South Sudan Referendum: 99% Vote For Independence

Some 99% of South Sudanese voted to secede from the north, according to the first complete results of the region's independence referendum.

A Southern Sudan Referendum Commission staff member shows a voting ballot during the official counting of votes on South Sudanese independence from the north at the Armed Forces Club polling center in El Fasher, north Darfur January 15, 2011. More than 400 votes have been processed in the north Darfuri capital after a week-long referendum from a registered 548 voters. Picture taken January 15, 2011.

A total of 99.57 percent of those polled voted for independence, according to the referendum commission.

Early counting had put the outcome of the ballot beyond doubt, indicating Southern Sudan had secured a mandate to become the world's newest nation.

Final results from the 9-15 January vote are expected early next month.

Hundreds of officials and diplomats gathered in Juba at the grave of rebel leader John Garang for the first official announcement of the results.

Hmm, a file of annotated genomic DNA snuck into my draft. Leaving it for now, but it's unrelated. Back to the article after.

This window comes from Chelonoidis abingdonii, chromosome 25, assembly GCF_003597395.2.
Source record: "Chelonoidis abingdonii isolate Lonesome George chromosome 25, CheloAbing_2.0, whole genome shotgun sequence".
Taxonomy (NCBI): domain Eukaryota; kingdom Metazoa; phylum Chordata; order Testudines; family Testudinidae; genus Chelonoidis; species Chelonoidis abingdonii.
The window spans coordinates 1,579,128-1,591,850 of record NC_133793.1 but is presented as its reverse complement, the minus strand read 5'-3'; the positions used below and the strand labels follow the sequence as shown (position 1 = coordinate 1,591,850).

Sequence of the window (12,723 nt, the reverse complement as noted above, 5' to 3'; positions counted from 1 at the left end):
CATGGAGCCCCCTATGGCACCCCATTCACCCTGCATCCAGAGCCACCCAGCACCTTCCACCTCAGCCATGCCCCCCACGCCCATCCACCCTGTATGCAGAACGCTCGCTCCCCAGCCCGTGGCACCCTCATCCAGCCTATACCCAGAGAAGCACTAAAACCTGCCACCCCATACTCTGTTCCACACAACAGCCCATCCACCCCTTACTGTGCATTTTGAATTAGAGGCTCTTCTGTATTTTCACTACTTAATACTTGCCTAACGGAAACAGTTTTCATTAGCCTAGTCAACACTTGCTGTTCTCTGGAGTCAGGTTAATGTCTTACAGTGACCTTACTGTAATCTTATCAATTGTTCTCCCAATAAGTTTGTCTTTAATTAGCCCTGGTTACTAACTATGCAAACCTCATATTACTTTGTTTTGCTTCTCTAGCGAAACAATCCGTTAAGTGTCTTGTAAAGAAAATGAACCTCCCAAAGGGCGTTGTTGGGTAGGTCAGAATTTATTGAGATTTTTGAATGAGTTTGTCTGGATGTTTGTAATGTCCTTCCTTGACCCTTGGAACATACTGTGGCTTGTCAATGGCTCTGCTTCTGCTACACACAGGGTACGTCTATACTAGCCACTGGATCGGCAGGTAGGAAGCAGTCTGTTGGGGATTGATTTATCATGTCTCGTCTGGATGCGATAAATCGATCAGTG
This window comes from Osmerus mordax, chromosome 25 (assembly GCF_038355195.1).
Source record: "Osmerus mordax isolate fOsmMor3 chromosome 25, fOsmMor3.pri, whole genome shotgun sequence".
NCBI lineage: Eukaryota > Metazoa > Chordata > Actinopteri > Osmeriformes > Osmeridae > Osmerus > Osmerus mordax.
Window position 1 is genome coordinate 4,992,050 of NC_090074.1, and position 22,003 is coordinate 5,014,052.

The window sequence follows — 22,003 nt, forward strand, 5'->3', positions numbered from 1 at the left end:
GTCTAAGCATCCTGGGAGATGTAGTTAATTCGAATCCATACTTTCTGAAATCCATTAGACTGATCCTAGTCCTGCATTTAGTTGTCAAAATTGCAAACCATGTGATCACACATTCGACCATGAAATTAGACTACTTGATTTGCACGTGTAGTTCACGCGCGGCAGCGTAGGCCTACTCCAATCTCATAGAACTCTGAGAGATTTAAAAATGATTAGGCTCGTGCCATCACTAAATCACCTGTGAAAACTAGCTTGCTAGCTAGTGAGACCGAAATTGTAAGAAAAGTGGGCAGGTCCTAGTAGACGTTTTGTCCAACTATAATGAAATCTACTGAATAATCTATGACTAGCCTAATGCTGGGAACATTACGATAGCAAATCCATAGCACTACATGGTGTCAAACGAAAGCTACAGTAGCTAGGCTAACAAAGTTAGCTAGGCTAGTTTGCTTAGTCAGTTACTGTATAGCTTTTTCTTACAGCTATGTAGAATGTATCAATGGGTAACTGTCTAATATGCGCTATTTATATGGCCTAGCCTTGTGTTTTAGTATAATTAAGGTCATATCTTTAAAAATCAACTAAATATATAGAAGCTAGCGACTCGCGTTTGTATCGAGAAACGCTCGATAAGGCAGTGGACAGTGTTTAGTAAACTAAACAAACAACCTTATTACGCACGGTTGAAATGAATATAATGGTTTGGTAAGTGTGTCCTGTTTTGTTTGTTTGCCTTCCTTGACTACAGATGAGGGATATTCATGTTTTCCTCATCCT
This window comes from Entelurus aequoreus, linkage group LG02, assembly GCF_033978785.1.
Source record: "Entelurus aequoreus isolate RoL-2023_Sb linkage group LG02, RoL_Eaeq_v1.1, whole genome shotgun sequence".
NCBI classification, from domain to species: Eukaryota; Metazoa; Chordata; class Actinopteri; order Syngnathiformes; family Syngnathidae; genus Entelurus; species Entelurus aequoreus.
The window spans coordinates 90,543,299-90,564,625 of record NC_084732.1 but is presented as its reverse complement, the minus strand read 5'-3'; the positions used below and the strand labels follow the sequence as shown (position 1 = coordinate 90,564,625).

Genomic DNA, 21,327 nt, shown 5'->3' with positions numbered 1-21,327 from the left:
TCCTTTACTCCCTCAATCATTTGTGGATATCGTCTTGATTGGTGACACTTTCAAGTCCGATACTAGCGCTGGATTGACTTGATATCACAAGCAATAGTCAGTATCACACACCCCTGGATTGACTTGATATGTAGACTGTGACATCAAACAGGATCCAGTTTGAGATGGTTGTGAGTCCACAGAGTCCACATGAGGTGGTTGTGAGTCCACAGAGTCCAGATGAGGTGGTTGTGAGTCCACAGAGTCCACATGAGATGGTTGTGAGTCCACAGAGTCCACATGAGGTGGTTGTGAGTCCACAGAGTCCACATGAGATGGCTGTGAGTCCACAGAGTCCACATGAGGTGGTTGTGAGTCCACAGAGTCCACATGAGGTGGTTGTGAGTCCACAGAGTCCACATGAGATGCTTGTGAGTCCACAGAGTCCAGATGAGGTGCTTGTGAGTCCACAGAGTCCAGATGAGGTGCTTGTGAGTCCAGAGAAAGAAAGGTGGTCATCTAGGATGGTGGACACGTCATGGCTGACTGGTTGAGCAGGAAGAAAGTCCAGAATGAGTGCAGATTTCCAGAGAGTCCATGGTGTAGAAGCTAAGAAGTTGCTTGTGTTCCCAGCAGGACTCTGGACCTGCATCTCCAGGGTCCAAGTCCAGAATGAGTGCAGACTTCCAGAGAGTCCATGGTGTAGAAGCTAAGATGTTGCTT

The revered South Sudanese leader died in a plane crash just days after signing the January 2005 peace agreement ending more than 20 years of conflict between the black Christian-dominated south and the mainly Arab Muslim north.

"The prayer I say the people of southern Sudan have been waiting for for 55 years, the prayer of a country," Episcopalian Archbishop Daniel Deng said as he opened the ceremony.

"Bless the name of this land, Southern Sudan," he said.

According to the commission website, 3,851,994 votes were cast during the week-long ballot.